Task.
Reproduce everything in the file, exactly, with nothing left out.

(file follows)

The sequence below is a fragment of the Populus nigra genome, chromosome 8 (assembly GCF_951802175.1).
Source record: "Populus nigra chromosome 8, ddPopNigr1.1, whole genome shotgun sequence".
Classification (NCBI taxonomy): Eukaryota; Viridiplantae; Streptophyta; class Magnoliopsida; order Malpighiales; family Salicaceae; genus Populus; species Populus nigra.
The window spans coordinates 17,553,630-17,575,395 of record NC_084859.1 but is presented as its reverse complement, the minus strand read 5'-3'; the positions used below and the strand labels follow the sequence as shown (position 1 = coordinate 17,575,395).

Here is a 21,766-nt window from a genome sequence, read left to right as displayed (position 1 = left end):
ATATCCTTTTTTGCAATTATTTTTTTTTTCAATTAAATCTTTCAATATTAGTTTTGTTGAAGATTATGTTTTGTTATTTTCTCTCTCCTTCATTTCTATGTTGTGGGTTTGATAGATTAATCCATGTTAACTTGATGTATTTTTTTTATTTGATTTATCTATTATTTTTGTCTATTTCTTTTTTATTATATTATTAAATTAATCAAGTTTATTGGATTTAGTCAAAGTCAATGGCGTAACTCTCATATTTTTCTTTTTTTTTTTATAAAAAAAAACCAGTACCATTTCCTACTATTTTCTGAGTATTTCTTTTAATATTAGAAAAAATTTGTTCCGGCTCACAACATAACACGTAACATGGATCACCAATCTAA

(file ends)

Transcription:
The sequence below is a fragment of the Populus nigra genome, chromosome 8 (assembly GCF_951802175.1).
Source record: "Populus nigra chromosome 8, ddPopNigr1.1, whole genome shotgun sequence".
Classification (NCBI taxonomy): Eukaryota; Viridiplantae; Streptophyta; class Magnoliopsida; order Malpighiales; family Salicaceae; genus Populus; species Populus nigra.
The window spans coordinates 17,553,630-17,575,395 of record NC_084859.1 but is presented as its reverse complement, the minus strand read 5'-3'; the positions used below and the strand labels follow the sequence as shown (position 1 = coordinate 17,575,395).

Here is a 21,766-nt window from a genome sequence, read left to right as displayed (position 1 = left end):
ATATCCTTTTTTGCAATTATTTTTTTTTTCAATTAAATCTTTCAATATTAGTTTTGTTGAAGATTATGTTTTGTTATTTTCTCTCTCCTTCATTTCTATGTTGTGGGTTTGATAGATTAATCCATGTTAACTTGATGTATTTTTTTTATTTGATTTATCTATTATTTTTGTCTATTTCTTTTTTATTATATTATTAAATTAATCAAGTTTATTGGATTTAGTCAAAGTCAATGGCGTAACTCTCATATTTTTCTTTTTTTTTTTATAAAAAAAAACCAGTACCATTTCCTACTATTTTCTGAGTATTTCTTTTAATATTAGAAAAAATTTGTTCCGGCTCACAACATAACACGTAACATGGATCACCAATCTAA